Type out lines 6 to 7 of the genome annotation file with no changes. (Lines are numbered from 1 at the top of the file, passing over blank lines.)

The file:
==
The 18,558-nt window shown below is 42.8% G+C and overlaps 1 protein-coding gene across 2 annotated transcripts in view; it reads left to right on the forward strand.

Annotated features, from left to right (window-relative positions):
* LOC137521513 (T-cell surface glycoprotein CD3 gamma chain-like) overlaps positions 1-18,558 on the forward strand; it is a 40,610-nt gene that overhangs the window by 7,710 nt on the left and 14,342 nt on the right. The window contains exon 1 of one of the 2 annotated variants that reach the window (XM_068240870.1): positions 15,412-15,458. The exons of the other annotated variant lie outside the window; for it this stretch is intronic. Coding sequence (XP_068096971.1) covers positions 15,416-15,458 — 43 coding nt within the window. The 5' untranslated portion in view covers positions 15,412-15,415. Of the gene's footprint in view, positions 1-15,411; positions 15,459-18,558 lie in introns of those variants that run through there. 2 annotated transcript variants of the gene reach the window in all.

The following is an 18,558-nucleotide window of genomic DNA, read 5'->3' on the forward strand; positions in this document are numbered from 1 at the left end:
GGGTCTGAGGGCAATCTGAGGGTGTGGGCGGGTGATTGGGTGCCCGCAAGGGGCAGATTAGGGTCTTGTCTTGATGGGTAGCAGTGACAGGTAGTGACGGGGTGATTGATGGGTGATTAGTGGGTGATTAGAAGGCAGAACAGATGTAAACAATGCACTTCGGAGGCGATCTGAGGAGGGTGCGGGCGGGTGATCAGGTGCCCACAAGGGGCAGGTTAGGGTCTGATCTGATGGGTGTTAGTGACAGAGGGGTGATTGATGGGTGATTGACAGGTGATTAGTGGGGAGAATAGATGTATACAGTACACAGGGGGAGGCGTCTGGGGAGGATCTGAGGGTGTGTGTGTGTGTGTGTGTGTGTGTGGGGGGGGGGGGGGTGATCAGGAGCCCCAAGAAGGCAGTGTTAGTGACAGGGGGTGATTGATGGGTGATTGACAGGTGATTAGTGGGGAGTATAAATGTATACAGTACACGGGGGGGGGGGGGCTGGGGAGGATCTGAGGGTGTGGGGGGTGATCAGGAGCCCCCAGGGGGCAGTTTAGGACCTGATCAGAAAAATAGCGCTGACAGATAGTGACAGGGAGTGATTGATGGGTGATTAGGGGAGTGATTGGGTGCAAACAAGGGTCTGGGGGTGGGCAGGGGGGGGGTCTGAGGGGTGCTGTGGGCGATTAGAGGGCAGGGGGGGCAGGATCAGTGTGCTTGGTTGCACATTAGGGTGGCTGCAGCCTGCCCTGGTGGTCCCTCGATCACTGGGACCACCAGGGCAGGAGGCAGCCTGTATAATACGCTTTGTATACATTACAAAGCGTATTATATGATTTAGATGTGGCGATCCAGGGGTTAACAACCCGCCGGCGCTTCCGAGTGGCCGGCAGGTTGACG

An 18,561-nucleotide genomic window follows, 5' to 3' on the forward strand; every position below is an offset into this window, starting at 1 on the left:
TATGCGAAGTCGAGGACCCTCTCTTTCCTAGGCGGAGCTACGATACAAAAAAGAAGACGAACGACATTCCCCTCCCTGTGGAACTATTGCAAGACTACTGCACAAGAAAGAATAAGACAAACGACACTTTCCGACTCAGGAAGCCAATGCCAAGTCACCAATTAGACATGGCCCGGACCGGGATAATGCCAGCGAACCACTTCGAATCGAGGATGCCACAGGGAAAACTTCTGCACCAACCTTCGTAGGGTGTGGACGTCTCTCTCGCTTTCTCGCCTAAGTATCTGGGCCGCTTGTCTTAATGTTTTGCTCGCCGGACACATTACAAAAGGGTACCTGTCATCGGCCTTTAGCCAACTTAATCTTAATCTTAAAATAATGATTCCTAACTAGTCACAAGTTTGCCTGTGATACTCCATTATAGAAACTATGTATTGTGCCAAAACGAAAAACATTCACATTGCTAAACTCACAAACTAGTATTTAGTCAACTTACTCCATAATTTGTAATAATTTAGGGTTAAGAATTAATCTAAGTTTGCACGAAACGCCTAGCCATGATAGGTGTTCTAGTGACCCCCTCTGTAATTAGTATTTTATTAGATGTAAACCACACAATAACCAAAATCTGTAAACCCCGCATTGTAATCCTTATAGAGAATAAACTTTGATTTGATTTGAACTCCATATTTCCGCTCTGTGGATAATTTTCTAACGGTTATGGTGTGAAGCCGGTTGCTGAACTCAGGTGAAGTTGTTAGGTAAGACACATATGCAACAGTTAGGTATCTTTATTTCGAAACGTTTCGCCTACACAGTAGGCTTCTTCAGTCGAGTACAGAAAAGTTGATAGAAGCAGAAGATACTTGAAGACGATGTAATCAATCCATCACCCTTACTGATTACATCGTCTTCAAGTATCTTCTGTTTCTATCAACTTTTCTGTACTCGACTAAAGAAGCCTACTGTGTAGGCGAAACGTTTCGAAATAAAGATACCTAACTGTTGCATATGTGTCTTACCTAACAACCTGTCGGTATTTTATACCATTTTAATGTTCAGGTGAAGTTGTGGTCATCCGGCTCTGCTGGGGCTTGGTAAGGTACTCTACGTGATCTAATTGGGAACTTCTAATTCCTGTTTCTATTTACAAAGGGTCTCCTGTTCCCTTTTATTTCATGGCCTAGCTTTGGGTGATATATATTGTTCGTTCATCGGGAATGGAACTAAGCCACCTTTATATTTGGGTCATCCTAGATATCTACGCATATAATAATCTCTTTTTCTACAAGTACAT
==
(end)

An 18,561-nucleotide genomic window follows, 5' to 3' on the forward strand; every position below is an offset into this window, starting at 1 on the left:
TATGCGAAGTCGAGGACCCTCTCTTTCCTAGGCGGAGCTACGATACAAAAAAGAAGACGAACGACATTCCCCTCCCTGTGGAACTATTGCAAGACTACTGCACAAGAAAGAATAAGACAAACGACACTTTCCGACTCAGGAAGCCAATGCCAAGTCACCAATTAGACATGGCCCGGACCGGGATAATGCCAGCGAACCACTTCGAATCGAGGATGCCACAGGGAAAACTTCTGCACCAACCTTCGTAGGGTGTGGACGTCTCTCTCGCTTTCTCGCCTAAGTATCTGGGCCGCTTGTCTTAATGTTTTGCTCGCCGGACACATTACAAAAGGGTACCTGTCATCGGCCTTTAGCCAACTTAATCTTAATCTTAAAATAATGATTCCTAACTAGTCACAAGTTTGCCTGTGATACTCCATTATAGAAACTATGTATTGTGCCAAAACGAAAAACATTCACATTGCTAAACTCACAAACTAGTATTTAGTCAACTTACTCCATAATTTGTAATAATTTAGGGTTAAGAATTAATCTAAGTTTGCACGAAACGCCTAGCCATGATAGGTGTTCTAGTGACCCCCTCTGTAATTAGTATTTTATTAGATGTAAACCACACAATAACCAAAATCTGTAAACCCCGCATTGTAATCCTTATAGAGAATAAACTTTGATTTGATTTGAACTCCATATTTCCGCTCTGTGGATAATTTTCTAACGGTTATGGTGTGAAGCCGGTTGCTGAACTCAGGTGAAGTTGTTAGGTAAGACACATATGCAACAGTTAGGTATCTTTATTTCGAAACGTTTCGCCTACACAGTAGGCTTCTTCAGTCGAGTACAGAAAAGTTGATAGAAGCAGAAGATACTTGAAGACGATGTAATCAATCCATCACCCTTACTGATTACATCGTCTTCAAGTATCTTCTGTTTCTATCAACTTTTCTGTACTCGACTAAAGAAGCCTACTGTGTAGGCGAAACGTTTCGAAATAAAGATACCTAACTGTTGCATATGTGTCTTACCTAACAACCTGTCGGTATTTTATACCATTTTAATGTTCAGGTGAAGTTGTGGTCATCCGGCTCTGCTGGGGCTTGGTAAGGTACTCTACGTGATCTAATTGGGAACTTCTAATTCCTGTTTCTATTTACAAAGGGTCTCCTGTTCCCTTTTATTTCATGGCCTAGCTTTGGGTGATATATATTGTTCGTTCATCGGGAATGGAACTAAGCCACCTTTATATTTGGGTCATCCTAGATATCTACGCATATAATAATCTCTTTTTCTACAAGTACAT